New memorial unveiled as Battle of the Atlantic anniversary events begin

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Her Royal Highness The Princess Royal today unveiled a new national memorial to those who fought – and won – Britain’s longest battle at sea: the Battle of the Atlantic.

Eighty years to the week that the Germans pulled back their submarines from the grey wastes after being mauled by allied naval and air forces, an impressive monument – not just to those who died at sea, but those who survived as well – was dedicated in the grounds of Our Lady and St Nicholas’ Parish Church in Liverpool.

Princess Anne told those present at the dedication of the memorial and garden of reflection – which replace a much smaller and far less accessible monument – that it was crucial the story of the Battle of the Atlantic was “properly told”.

The Royal Navy provided a Royal Guard for proceedings, following a service of thanksgiving and remembrance attended by national, international and local dignitaries and leaders, including Defence Secretary Ben Wallace and First Sea Lord Admiral Sir Ben Key.

Guests were treated to a fly past from the Battle of Britain Memorial Flight and vintage naval aircraft from the Naval Wings collection as the ceremony ended on a beautiful day in Merseyside.

The dedication of the memorial is the first act in a weekend of commemorations on the Mersey.

As well as being one of the country’s most important merchant harbours in World War 2, Liverpool served as the headquarters of the Western Approaches Command – from where the struggle to defeat the U-boat was conducted.

HMS Defender and Biter, plus sailors from HMS Eaglet, Sea Cadets, the Royal Naval Association and veterans groups are taking part in events, alongside comrades from the French destroyer Bretagne and US warship USS Ramage. A full list of activities can be found here.

 The emphasis on today’s events in Liverpool has been on thanksgiving and reconciliation – gratitude for those who risked their lives to keep the sea lanes open between 1939 and 1945 and that former enemies are now firm NATO allies.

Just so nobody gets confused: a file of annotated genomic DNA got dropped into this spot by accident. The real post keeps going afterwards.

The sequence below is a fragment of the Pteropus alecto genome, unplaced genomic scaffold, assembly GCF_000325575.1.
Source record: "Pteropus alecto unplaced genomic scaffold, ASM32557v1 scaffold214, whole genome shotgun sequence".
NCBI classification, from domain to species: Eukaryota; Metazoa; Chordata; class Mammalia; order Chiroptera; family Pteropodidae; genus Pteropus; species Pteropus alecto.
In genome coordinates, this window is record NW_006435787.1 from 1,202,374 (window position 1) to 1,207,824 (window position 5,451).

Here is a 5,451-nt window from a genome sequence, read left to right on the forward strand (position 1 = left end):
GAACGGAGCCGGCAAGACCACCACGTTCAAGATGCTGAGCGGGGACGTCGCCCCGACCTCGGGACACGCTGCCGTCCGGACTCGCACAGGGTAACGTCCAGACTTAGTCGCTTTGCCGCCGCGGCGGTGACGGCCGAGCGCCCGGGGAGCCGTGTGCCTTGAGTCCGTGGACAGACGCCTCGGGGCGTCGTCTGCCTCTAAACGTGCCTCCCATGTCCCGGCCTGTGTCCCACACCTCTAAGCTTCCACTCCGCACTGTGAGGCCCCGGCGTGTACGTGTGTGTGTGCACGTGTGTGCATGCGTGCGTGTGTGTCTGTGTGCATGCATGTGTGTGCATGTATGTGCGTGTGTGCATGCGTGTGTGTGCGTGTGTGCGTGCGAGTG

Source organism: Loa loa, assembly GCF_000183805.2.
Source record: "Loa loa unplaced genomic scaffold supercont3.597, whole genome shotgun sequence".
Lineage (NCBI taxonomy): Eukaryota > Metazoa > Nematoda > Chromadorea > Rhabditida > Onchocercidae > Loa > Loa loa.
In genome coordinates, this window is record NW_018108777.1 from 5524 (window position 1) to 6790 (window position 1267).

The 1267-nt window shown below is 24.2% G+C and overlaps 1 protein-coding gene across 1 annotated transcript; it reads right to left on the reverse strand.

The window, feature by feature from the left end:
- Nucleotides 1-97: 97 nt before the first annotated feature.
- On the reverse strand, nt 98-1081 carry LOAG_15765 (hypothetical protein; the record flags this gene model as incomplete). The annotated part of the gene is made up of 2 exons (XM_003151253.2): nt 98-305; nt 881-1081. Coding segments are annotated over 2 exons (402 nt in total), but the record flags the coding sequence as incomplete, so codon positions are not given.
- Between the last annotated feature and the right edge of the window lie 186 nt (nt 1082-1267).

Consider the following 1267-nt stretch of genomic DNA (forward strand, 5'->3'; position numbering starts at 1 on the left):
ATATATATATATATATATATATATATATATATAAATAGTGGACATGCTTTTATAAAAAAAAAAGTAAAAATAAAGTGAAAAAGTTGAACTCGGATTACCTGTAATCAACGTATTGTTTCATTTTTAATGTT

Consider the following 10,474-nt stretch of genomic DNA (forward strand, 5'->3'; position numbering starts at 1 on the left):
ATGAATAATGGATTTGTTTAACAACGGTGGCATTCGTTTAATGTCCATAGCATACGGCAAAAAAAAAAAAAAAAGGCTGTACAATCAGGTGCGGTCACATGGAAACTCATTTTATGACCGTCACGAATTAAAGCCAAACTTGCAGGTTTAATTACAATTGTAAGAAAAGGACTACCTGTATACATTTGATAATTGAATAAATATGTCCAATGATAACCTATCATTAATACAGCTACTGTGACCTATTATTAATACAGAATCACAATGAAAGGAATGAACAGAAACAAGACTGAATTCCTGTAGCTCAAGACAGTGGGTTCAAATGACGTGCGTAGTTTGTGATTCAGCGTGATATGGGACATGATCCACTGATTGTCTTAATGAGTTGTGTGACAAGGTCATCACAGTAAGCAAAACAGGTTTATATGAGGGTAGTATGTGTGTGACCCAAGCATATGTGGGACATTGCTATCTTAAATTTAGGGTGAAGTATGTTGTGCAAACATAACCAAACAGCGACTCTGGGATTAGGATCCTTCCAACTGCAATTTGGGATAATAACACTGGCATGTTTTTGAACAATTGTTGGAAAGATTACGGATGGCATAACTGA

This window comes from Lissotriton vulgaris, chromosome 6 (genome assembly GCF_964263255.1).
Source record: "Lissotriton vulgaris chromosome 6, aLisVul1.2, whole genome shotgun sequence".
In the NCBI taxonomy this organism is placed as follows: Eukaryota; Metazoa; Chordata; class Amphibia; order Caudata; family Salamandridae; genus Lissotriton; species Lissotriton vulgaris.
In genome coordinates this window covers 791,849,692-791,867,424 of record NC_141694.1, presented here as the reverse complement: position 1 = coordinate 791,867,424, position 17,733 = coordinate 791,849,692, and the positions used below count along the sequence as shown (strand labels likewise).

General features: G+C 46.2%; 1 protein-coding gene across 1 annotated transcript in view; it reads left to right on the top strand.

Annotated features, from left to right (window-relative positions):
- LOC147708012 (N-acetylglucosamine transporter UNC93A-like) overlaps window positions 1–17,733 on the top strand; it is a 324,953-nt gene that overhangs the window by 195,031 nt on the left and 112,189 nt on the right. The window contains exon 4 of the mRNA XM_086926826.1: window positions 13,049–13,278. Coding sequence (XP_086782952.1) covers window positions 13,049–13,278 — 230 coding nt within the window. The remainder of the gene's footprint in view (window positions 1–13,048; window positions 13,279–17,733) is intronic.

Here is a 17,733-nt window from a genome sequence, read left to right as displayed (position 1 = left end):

Captain Wolfgang Heuer, the German Naval Attaché in London, was among the guests at the service/unveiling.

“In Germany, as you can imagine, this is a period in our history which we are not proud of,” he explained. “But it is an honour to be here not just as an act of commemoration, but also reconciliation.”

A small German contingent is taking part in events across the weekend, as are representatives of the Royal Canadian Navy – key allies in the Atlantic in World War 2 and today.

“These events are an act of remembrance for all sailors who all did something incredibly hard,” said Captain Chris Peschke, Naval Adviser at the Canadian High Commission in London.

“Our enemy is the sea – it will kill you faster than any foe. There are ties between all sailors, regardless of their nationality: all face hardships and danger at sea.
“The important thing is that now we are all allies and good friends.”

Among the thousands of men risking their lives against the twin foes of the cruel sea and the U-boat was John Dennett, one of the few surviving Atlantic veterans able to attend this weekend’s commemorations.

He’s delighted that his home city has made a huge effort to mark the 80th anniversary of the battle, and especially remember merchant sailors: 36,000 were killed and some 3,500 merchant ships sunk.

“We must never forget the sacrifice of the merchant ships,” stressed John, who served as an anti-aircraft gunner in the Royal Navy.

“They are the heart of Liverpool. Speak to anyone in the area and there will be someone in their family who was once a merchant seaman. It is only right that we should never forget them and I’m glad that Liverpool has been the first to acknowledge it.”